Prove that


I can come up with a Combinatorial proof for the equivalent identity,

$(n-k) \dbinom{n}{k} = n\dbinom{n-1}{k}$

By selecting a team with a captain from $n$ people in two different ways, but don't know how to do the original one.

Any help will be appreciated.


One way of choosing $k$ people out of $n$ to make a group is done in standard fashion in $\binom nk$ ways.

The other way would be an interesting one :

  • Fix one person called "unspecial". This is done in $n$ ways. He will not be part of our group.

  • From the rest of the $n-1$ people, we choose $k$ people. This is done in $\binom{n-1}k$ ways.

However, note that we are over counting the number of $k$ group people exactly $n-k$ times. To see this, let us say we have to choose $3$ numbers out of $1,2,3,4,5$.

To choose $3,4,5$, we can either declare $1$ "unspecial" and then choose $3,4,5$ out of $2,3,4,5$ , or declare $2$ "unspecial" and then choose $3,4,5$ out of $1,3,4,5$.

Thus, every subset can result from the unspeciality of an element not in that subset. Since the number of possible unspecial elements that will result in the selection of a specific subset of $k$ elements is $n-k$, we see that the answer is also $\frac{n}{n-k}\binom{n-1}{k}$.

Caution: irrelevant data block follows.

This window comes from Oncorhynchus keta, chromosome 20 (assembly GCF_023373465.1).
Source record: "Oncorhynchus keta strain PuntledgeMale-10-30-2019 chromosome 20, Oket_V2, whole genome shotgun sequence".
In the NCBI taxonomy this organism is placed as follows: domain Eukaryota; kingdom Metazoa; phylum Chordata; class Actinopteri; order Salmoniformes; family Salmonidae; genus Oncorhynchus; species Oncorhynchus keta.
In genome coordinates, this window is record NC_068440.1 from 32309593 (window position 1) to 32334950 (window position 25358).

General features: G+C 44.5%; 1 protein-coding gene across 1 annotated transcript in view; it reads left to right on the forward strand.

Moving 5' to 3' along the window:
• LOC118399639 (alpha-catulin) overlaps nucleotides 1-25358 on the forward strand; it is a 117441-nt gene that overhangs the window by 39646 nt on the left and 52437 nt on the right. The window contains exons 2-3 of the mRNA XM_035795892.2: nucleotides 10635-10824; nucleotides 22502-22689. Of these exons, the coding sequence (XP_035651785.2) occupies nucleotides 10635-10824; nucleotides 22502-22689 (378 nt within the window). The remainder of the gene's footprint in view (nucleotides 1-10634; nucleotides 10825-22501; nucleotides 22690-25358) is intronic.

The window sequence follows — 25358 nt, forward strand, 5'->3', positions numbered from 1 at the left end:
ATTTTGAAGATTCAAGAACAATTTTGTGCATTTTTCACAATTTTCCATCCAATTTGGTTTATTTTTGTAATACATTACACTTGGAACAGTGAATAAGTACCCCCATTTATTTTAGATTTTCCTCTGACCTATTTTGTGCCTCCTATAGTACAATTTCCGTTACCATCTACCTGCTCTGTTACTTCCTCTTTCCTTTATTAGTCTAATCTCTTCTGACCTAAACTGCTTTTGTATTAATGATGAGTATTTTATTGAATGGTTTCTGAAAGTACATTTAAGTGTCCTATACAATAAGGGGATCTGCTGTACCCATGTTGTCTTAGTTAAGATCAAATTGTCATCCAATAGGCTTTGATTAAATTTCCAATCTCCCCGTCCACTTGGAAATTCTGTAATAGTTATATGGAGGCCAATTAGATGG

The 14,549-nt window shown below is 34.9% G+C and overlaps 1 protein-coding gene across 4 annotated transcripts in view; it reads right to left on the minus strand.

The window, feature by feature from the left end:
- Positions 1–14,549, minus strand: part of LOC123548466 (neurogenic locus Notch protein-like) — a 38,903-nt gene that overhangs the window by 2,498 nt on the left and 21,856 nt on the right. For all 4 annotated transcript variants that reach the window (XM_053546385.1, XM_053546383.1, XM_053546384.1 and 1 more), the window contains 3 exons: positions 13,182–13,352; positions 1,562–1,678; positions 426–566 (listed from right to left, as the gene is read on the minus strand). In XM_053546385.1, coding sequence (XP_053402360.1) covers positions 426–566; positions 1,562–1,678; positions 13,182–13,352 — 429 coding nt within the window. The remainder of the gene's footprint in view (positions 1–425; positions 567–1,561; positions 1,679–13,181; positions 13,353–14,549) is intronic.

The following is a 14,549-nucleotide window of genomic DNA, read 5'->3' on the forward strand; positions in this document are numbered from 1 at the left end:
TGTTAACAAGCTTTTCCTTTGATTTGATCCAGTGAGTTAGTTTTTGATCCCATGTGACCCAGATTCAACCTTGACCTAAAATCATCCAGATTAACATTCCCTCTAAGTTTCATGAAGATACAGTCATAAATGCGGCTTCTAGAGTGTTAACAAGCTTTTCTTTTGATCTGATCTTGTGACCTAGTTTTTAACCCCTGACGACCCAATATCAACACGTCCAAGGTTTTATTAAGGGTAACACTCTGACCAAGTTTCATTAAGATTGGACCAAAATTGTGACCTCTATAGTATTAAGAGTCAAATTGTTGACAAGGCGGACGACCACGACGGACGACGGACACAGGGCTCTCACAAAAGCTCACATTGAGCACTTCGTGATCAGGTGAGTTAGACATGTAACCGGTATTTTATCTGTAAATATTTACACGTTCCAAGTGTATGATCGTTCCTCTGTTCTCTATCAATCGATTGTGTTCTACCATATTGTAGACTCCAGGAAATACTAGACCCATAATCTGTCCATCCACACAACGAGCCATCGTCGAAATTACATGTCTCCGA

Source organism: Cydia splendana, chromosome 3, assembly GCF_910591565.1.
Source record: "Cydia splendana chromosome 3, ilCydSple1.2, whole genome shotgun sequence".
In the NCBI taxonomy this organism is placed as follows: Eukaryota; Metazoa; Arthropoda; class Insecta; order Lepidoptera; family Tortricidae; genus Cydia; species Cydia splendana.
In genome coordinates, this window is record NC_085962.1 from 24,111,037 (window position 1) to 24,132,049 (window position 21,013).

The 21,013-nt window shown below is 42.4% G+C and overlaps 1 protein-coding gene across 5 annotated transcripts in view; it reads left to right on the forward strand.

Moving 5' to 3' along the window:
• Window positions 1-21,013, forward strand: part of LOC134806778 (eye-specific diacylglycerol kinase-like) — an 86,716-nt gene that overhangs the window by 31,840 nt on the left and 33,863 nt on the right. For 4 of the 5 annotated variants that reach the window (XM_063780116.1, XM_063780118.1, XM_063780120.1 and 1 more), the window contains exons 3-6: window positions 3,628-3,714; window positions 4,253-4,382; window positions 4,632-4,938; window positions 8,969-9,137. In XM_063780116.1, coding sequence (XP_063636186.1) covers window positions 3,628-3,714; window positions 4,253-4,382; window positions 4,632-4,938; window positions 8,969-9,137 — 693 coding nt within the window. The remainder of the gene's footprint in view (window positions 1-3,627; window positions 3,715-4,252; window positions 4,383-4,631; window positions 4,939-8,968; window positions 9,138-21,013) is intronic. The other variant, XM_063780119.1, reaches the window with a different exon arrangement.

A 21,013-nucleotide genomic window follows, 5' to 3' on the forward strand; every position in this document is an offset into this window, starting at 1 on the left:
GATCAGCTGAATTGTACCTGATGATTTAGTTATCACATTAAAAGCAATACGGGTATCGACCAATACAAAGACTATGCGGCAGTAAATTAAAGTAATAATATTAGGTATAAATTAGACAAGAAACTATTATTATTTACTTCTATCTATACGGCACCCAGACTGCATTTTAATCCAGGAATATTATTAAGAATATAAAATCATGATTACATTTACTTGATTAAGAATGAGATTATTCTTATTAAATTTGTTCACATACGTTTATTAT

Thus, we derive the result.


Here is an inconvenient way to pick $k<n$ numbers out of $[n]=\{1,2,\dots,n\}$. First pick $k$ numbers from $[n-1]$, then decide to do one of the following $1+k$ actions:

  • keep the $k$ numbers in $[n-1]$ you have
  • swap one of the $k$ numbers in $[n-1]$ for $n$

There are $\binom{n-1}{k} (1+k)$ ways you can perform this procedure. If you decided to keep the $k$ original numbers, there is a unique way to obtain the resulting set of $k$ numbers. If you decided to swap, there are $n-k$ ways to obtain the resulting set as there are $n-k$ ways to swap the number $n$ back for one in $[n-1]$. Hence, accounting for over counting, there are $$ \binom{n-1}{k} \left(\frac{1}{1} + \frac{k}{n-k}\right) = \frac{n}{n-k}\binom{n-1}{k} $$ possible results.


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